Best resting-places, Sens, Dijon, Macon, Lyons, and Avignon. For “London to Marseilles,” see under that head in the “Continental Time-tables of the London, Chatham, and Dover Railway.” Through tickets sold at their London office.

537 PARIS. Start from the station of the Chemin de Fer de Paris à Lyon, No. 20 Boulevard Mazas, where purchase one of the Time-tables, 8 sous or 40 cents, the only absolutely trustworthy tables respecting the prices, distances, and movements of the trains. Good restaurant at station. Opposite the station is the H. de l’Univers, and a little farther off the H. Jules César.

Maps.—For the general route, consult map on fly-leaf; for the details as far as Macon, map page 1; and for the remainder of the journey, map page 26. The fare, third class, from London to Paris by Dieppe, by the London, Brighton, and South Coast Railway, is 17s. From Paris to Marseilles, by the Paris and Lyons Railway, it is £2:7s., time 23 hours; starting from the station of the Chemin de Fer de Lyon at 6.30 A.M., and arriving next day at 5.33 A.M. From Marseilles a train starts at 6.35 A.M. for Toulon, where it arrives at 9 A.M. From Toulon a train starts for Hyères at 9.32 A.M., and arrives at 10.13 A.M. The third-class carriages between Paris and 2 Marseilles are provided with separate compartments for ladies, and with warming-pans. For those going to Hyères, the nearest of the winter-stations, it is better, if possible, not to break the journey, but to take a through ticket from Paris to Hyères (£2:12s.), as every break adds considerably to the expense; moreover, the train passes the most suitable resting-places at a most inconvenient hour in the night. By the first class the whole journey from Paris to Hyères can be done in 18¼ hours for £4:13:6.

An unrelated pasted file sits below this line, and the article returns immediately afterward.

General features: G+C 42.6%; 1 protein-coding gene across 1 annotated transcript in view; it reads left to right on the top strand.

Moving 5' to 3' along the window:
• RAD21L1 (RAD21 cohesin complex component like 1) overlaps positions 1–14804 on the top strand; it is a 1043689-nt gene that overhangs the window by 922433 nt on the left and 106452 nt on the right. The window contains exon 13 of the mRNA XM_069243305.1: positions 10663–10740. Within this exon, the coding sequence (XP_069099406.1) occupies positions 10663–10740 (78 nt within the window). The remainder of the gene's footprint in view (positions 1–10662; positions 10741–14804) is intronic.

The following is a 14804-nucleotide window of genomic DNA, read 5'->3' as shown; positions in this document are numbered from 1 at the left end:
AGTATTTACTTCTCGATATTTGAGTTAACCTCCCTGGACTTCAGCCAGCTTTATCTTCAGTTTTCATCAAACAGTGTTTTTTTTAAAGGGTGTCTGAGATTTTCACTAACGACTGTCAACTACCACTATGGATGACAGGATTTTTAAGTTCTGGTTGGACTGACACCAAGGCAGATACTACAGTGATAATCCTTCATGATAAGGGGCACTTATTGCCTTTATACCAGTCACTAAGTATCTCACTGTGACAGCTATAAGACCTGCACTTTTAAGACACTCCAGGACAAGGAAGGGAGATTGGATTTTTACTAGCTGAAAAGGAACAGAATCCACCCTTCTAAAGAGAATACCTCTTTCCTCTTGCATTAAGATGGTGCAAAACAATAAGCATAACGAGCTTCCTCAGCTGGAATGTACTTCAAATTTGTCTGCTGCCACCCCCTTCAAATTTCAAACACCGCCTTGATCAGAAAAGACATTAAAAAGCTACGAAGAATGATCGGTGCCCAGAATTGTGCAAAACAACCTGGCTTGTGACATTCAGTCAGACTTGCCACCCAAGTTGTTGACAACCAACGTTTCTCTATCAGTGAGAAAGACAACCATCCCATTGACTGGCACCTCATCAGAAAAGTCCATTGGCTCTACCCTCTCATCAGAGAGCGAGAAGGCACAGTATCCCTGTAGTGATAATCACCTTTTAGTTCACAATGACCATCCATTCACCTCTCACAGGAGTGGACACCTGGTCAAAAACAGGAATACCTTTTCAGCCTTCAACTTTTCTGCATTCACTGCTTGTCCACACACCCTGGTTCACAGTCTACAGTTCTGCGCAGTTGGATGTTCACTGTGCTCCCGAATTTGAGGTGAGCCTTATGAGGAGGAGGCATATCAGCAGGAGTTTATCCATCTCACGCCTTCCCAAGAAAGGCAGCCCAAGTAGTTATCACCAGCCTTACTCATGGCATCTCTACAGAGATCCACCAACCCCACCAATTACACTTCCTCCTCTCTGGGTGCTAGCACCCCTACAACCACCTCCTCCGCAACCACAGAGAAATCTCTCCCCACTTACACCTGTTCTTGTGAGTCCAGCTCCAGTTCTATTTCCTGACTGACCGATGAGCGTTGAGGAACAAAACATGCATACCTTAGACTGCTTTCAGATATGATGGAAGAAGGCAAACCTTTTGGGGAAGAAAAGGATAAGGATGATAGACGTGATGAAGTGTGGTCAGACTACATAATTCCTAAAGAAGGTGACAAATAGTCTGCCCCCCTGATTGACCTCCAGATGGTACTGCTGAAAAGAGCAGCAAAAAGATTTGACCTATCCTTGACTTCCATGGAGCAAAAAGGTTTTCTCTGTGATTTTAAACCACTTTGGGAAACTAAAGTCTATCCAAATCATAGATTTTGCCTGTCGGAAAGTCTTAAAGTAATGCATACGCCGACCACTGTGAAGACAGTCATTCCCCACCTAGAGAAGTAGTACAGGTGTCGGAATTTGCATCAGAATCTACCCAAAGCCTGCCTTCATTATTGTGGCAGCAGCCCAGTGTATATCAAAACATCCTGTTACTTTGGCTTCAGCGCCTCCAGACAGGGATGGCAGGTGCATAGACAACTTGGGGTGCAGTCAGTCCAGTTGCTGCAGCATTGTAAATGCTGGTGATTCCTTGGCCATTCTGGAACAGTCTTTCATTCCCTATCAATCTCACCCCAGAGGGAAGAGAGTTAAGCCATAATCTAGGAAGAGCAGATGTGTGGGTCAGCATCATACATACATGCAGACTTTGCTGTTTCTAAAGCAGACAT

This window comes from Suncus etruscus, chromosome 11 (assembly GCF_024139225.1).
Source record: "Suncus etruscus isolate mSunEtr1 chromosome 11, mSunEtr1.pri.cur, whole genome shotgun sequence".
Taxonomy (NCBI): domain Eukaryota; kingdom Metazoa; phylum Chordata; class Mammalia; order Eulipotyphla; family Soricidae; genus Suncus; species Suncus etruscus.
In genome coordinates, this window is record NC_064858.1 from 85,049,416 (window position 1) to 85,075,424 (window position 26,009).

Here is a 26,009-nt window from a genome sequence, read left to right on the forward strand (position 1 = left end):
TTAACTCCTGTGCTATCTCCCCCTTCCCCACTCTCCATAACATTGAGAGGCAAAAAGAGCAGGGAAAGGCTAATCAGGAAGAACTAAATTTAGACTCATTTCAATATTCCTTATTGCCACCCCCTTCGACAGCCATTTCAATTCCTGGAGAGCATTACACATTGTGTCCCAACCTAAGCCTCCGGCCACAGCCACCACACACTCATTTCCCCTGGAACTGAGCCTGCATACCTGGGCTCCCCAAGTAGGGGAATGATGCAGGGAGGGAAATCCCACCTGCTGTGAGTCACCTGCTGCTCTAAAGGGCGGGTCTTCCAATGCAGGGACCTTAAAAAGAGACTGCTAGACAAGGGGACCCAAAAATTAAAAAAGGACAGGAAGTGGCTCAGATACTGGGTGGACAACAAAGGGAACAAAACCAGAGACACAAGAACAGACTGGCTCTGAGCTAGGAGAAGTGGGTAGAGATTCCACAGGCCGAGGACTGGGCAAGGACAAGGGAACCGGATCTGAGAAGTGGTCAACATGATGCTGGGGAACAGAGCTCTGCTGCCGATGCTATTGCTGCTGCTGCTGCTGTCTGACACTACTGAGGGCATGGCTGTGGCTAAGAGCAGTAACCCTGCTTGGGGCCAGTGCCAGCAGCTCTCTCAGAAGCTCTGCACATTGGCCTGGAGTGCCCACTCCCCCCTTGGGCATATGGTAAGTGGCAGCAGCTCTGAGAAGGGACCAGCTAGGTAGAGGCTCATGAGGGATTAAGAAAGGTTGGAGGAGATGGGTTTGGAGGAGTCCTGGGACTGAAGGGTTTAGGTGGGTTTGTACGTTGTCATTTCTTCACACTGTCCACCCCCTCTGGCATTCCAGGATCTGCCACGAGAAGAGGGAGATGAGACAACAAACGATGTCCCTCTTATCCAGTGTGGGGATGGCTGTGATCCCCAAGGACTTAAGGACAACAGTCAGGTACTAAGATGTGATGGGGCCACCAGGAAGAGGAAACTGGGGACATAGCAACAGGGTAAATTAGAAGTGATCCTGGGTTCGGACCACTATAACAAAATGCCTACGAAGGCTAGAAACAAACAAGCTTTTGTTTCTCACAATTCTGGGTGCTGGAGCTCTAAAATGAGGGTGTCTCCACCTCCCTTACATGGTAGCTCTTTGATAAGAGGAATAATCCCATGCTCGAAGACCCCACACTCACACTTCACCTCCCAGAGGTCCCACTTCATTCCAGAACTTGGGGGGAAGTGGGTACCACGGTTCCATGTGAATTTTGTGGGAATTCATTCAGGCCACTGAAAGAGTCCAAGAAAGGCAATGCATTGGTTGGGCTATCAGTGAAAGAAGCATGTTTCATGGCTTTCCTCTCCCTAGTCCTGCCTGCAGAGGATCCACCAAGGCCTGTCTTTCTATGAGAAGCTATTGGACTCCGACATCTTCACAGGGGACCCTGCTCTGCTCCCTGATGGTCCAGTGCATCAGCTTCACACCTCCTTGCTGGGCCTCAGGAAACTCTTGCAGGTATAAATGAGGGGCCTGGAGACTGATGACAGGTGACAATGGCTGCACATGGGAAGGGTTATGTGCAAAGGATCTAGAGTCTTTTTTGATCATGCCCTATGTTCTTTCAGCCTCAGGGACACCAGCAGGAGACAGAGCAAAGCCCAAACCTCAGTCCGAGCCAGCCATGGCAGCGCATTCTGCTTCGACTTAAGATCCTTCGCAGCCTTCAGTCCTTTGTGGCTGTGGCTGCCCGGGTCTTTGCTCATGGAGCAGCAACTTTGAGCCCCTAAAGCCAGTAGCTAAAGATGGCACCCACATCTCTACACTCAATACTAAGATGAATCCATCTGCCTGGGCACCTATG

The train, after leaving the station, skirts the S.W. corner of the Bois de Vincennes at Charenton and St. Maurice, both upon the Marne, which here joins the Seine. Charenton, 4 m. from Paris, pop. 9000, has a large lunatic asylum founded in 1644. Boarders pay £60 the year. St. Maurice, pop. 4300, has in the Château d’Alfort a veterinary college with an hospital for animals, which takes horses for 2s. per day. It contains a library, museum, and laboratory; and possesses a nursery for the cultivation of grasses. Immediately beyond Fort Charenton are the Maisons-Alfort, pop. 8000, on the Seine. Diana of Poitiers and Robespierre resided here some time.

Villeneuve St. George. Melun.

9½ m. S. from Paris is the pretty town of Villeneuve St. George, pop. 1500, on the Seine, where it unites with the Yères, a deep river flowing through a verdant valley. 3¼ m. farther is Montgeron on the Yères, pop. 1300, with the castle which belonged to Sillery, chancellor of Henri IV. On the other side of the river is the village of Crosne; where on the 1st November 1636 was born, in the house No. 3 Rue Simon, Nicolas Boileau Despréaux, died 13th March 1711. He was a great critic, and the first to introduce French versification to rule. Through Pope and his contemporaries he had also a strong influence on English literature.